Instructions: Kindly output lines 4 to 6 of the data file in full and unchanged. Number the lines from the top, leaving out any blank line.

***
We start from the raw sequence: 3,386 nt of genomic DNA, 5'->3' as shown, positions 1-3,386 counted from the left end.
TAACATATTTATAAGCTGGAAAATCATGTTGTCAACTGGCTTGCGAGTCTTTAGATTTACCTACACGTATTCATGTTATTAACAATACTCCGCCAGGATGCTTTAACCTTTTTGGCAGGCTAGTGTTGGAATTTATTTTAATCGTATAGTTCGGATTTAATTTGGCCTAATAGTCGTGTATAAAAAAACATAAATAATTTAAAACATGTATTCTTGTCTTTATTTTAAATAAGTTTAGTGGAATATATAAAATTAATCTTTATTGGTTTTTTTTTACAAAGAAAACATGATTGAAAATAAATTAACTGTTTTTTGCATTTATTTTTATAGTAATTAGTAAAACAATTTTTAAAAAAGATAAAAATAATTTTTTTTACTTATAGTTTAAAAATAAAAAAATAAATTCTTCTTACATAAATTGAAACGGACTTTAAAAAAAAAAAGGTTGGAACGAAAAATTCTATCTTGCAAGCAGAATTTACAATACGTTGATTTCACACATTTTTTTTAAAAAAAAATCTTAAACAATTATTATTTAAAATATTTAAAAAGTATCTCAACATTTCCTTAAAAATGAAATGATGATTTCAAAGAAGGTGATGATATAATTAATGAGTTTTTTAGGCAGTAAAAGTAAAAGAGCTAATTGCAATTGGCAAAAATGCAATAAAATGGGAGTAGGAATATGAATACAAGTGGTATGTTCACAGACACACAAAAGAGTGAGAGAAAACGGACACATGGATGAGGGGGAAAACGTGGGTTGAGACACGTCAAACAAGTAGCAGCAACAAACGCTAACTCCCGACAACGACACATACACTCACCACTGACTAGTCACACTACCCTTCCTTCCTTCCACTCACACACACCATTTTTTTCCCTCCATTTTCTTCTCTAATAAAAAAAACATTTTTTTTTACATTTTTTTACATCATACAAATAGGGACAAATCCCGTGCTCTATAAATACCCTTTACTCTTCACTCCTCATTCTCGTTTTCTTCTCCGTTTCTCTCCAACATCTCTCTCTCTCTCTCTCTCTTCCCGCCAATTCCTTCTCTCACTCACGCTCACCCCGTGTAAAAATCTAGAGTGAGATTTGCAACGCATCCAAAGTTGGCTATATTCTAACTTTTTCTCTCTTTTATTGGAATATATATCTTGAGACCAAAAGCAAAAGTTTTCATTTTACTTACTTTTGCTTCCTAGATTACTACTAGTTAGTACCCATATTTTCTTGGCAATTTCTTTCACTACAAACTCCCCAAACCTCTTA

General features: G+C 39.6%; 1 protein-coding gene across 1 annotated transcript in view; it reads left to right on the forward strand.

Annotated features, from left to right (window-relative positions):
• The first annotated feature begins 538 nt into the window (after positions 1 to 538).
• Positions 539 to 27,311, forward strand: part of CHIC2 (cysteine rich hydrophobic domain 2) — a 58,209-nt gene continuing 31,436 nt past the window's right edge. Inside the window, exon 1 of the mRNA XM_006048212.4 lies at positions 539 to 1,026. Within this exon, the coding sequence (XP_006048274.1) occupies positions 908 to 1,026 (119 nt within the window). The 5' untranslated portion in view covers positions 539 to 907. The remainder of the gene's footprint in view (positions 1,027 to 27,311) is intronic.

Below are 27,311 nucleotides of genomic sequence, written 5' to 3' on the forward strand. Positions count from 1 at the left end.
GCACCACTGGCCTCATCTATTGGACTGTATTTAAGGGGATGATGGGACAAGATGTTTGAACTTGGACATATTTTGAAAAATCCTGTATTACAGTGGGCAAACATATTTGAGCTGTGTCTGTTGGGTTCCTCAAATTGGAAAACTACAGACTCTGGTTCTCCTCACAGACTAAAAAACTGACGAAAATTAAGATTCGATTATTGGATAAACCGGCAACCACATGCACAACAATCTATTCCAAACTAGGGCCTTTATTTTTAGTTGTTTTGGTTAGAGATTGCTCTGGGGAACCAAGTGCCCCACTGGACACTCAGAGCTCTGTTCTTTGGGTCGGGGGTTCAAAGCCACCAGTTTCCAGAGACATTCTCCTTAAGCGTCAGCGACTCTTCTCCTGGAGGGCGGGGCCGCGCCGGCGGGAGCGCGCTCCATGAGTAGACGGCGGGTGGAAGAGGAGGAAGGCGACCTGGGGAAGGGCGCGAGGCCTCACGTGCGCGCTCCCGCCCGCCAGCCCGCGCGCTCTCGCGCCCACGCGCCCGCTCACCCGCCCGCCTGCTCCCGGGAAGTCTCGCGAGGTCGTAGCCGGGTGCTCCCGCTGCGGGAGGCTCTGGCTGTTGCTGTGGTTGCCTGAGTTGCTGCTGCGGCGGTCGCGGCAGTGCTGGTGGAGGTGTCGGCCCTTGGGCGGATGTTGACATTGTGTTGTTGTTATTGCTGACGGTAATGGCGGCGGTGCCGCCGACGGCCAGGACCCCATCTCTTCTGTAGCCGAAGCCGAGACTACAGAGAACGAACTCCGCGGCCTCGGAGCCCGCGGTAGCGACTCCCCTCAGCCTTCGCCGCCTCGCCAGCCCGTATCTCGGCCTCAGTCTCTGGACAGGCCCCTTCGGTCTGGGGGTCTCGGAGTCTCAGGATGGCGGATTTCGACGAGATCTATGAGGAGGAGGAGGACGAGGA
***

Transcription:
Annotated features, from left to right (window-relative positions):
• The first annotated feature begins 538 nt into the window (after positions 1 to 538).
• Positions 539 to 27,311, forward strand: part of CHIC2 (cysteine rich hydrophobic domain 2) — a 58,209-nt gene continuing 31,436 nt past the window's right edge. Inside the window, exon 1 of the mRNA XM_006048212.4 lies at positions 539 to 1,026. Within this exon, the coding sequence (XP_006048274.1) occupies positions 908 to 1,026 (119 nt within the window). The 5' untranslated portion in view covers positions 539 to 907. The remainder of the gene's footprint in view (positions 1,027 to 27,311) is intronic.